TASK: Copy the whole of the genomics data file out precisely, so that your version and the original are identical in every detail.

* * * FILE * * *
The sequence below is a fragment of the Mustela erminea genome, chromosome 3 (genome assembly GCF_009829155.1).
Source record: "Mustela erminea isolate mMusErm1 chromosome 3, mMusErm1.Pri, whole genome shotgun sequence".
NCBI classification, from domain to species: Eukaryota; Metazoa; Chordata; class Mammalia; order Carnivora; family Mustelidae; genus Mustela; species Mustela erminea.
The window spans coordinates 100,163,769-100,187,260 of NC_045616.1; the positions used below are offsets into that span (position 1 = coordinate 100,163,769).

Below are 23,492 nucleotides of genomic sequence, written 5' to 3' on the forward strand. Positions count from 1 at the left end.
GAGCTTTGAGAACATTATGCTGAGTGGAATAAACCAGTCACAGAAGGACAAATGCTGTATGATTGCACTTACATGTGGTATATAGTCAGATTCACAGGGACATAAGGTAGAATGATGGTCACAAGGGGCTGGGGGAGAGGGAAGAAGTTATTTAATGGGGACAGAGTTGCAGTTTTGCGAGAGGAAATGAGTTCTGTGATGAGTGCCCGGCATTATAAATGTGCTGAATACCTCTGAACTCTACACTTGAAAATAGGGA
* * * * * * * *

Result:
The sequence below is a fragment of the Mustela erminea genome, chromosome 3 (genome assembly GCF_009829155.1).
Source record: "Mustela erminea isolate mMusErm1 chromosome 3, mMusErm1.Pri, whole genome shotgun sequence".
NCBI classification, from domain to species: Eukaryota; Metazoa; Chordata; class Mammalia; order Carnivora; family Mustelidae; genus Mustela; species Mustela erminea.
The window spans coordinates 100,163,769-100,187,260 of NC_045616.1; the positions used below are offsets into that span (position 1 = coordinate 100,163,769).

Below are 23,492 nucleotides of genomic sequence, written 5' to 3' on the forward strand. Positions count from 1 at the left end.
GAGCTTTGAGAACATTATGCTGAGTGGAATAAACCAGTCACAGAAGGACAAATGCTGTATGATTGCACTTACATGTGGTATATAGTCAGATTCACAGGGACATAAGGTAGAATGATGGTCACAAGGGGCTGGGGGAGAGGGAAGAAGTTATTTAATGGGGACAGAGTTGCAGTTTTGCGAGAGGAAATGAGTTCTGTGATGAGTGCCCGGCATTATAAATGTGCTGAATACCTCTGAACTCTACACTTGAAAATAGGGA